A special day in Norwich City’s calendar – regardless how it pans out
- Credit: Paul Chesterton/Focus Images Ltd
You never know at this point whether those late spring weeks are going to be some of the most memorable, exciting times either following, supporting or covering a football club. Sometimes it can be the other end of the spectrum – the run-in bringing the sort of misery supporters somehow feed off.
But the start of a new season, the build-up to that first outing in anger, is far more reliable.
In fact, it’s arguably the most reliable thing you will find in football – that opening day optimism. Without it, the following nine months are going to be pretty hard work.
I remember as a child that it was hard to sleep on the Friday night before the football season kicked off.
It never mattered how many signings had been made, who the opening opponents were or what chance City had of doing anything remotely resembling success. The lead up to that first kick-off was a wonderful, nervous frenzy when the clock would tick at a snail’s pace until the ball was first played from the centre circle.
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Then rather perversely, reality never took long to kick in.
A good season can see that 2.59pm optimism last beyond the opening weekend. Occasionally, it has already evaporated before half-time. But you always get to enjoy it for a bit.
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So if you’re an early Saturday bird reading this, I hope your morning doesn’t drag too much before you leave for Carrow Road – or at the very least log into our live text coverage of City’s opener with Everton at pinkun.com (sorry for the lack of subtlety).
Listening to Jonny Howson and Chris Hughton speak at their pre-match press conference yesterday at Colney, players and managers share the excitement that kick-off brings – you can get a sense of that from the City boss in Paddy’s piece on page two of this very supplement.
That excitement is the norm. But for Norwich City this summer has been far from the usual.
Fortune offered the perfect example of past times this week when I got to chat with former City boss Peter Grant. A man who had to cope with the continuing fallout of Premier League relegation, and who felt forced to make a choice between blooding youngsters and recruiting free transfers or loans.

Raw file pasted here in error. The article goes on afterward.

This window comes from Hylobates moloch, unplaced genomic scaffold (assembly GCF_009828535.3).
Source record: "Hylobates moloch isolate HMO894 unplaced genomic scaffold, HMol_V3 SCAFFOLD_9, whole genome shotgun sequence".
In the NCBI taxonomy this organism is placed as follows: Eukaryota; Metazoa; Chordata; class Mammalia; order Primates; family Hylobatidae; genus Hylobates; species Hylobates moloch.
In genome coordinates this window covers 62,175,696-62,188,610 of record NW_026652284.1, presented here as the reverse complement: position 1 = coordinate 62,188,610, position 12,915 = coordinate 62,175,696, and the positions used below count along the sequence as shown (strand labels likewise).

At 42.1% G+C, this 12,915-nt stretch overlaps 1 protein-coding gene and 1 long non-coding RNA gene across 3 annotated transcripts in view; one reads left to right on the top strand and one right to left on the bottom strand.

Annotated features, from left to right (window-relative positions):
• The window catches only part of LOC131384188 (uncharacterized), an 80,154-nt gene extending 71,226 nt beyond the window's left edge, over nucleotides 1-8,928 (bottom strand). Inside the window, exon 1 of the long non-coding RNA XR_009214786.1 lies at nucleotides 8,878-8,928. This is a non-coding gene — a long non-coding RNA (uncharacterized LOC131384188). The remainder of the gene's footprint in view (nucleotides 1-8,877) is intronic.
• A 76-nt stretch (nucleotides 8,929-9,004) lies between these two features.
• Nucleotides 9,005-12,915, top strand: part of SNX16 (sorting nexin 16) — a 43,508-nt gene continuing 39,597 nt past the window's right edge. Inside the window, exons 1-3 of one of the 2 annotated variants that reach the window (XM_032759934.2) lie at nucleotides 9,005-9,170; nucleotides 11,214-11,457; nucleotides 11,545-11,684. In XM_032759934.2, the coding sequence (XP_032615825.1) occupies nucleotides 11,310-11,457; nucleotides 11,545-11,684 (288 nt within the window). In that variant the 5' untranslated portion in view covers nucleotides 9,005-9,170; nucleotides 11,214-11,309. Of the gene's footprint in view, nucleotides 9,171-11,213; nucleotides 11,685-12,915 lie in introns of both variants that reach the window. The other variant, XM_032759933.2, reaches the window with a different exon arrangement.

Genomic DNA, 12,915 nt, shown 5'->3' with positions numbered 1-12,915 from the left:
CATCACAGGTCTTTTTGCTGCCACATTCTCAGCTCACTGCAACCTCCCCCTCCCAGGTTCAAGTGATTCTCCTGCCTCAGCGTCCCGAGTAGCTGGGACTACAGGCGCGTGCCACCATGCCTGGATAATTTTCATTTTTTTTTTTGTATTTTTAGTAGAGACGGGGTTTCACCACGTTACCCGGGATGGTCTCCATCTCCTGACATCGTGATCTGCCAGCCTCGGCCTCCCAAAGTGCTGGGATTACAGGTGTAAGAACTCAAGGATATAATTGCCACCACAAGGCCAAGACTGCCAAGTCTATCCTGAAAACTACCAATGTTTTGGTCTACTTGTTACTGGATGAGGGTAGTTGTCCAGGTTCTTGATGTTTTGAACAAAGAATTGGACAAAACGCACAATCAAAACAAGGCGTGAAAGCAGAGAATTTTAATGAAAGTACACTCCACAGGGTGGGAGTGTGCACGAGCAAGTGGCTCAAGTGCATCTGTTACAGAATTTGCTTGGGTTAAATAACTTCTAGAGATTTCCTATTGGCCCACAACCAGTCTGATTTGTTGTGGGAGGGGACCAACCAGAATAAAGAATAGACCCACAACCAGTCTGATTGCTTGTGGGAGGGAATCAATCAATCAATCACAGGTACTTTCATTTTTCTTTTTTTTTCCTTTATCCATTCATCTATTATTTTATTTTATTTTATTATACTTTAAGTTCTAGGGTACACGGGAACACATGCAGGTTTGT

The Scot was a joy to talk to, but the task he had at Carrow Road during his time in charge was definitely unenviable.
Yet by far the biggest surprise came when I had to work out how long ago those days were.
The answer? Seven years; under six if you run from the end of Grant’s reign. That’s no time at all and a little too close for comfort.
It also marks the much-talked of progress the Canaries have made.
From five-figure signings – and that was a good day – City have quickly managed to produce a wonderfully successful rise that means the reported £6m cost of Gary Hooper was seen as decent value and under what a lot of fans feared Hughton would need to pay.
It’s not just City in this boat of course, given the new multi-billion pound TV deal taking hold of the English top flight. Newly promoted Crystal Palace have spent £6m on a new striker; likewise, Cardiff have already reportedly shelled out £8m on two occasions this summer.
So it is a sign of the times – but that doesn’t mean it won’t take time to absorb for those travelling to Carrow Road and beyond.
The collective gulp when Hooper was stretchered off against Panathinaikos seven days ago was louder than usual for six million reasons – and not just in the Carrow Road directors’ box.
But it’s OK. This is pre-season – one that feels like it has a bit of momentum.
Yes, the games may be pointless beyond the minutes they put into the players’ legs. After all, get sent off in a friendly and it gets forgotten in time for the real stuff.
Score a goal and no one adds it to the competitive totals.
Still, the way City finished last term and the signings they’ve made since, plus that home crowd…
See – the optimism is in full flow again, with a hope it doesn’t need to be curtailed at the first opportunity.